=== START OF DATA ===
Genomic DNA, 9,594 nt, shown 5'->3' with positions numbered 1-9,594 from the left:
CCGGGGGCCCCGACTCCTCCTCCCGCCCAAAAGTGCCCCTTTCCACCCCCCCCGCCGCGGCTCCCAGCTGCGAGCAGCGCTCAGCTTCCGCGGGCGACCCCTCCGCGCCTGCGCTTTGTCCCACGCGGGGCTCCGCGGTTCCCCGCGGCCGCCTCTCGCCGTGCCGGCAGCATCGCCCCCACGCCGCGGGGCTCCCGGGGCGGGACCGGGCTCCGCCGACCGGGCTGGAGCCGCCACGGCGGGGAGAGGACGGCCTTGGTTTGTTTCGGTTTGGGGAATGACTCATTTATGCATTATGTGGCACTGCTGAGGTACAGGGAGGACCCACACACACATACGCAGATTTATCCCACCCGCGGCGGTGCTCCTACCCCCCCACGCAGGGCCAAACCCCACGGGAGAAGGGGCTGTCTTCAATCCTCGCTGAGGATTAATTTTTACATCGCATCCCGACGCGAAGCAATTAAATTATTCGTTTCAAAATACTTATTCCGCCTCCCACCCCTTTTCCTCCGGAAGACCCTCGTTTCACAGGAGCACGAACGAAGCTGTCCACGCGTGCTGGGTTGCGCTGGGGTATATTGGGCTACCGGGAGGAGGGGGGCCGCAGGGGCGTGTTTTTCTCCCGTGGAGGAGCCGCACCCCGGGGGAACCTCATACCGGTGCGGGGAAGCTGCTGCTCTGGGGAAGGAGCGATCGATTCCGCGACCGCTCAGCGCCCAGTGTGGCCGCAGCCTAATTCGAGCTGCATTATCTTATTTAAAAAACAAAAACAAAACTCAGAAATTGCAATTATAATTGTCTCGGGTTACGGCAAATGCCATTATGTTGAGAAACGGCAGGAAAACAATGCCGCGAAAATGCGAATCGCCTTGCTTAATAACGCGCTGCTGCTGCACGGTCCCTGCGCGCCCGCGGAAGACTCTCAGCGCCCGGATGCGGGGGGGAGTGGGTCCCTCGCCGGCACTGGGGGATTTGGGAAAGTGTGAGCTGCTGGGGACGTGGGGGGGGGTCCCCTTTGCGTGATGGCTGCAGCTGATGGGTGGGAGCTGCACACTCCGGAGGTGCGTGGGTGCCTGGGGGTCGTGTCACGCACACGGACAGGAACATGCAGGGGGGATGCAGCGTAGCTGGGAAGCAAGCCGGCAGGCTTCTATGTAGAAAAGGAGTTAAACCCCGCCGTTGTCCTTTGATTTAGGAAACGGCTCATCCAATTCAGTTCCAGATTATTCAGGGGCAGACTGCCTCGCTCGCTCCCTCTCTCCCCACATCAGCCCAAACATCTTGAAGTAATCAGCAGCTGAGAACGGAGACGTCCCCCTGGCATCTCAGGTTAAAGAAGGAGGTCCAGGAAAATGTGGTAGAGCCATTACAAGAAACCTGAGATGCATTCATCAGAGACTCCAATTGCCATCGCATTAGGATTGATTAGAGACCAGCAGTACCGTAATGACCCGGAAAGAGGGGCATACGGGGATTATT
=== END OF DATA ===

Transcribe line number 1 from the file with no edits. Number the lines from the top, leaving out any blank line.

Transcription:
Genomic DNA, 9,594 nt, shown 5'->3' with positions numbered 1-9,594 from the left: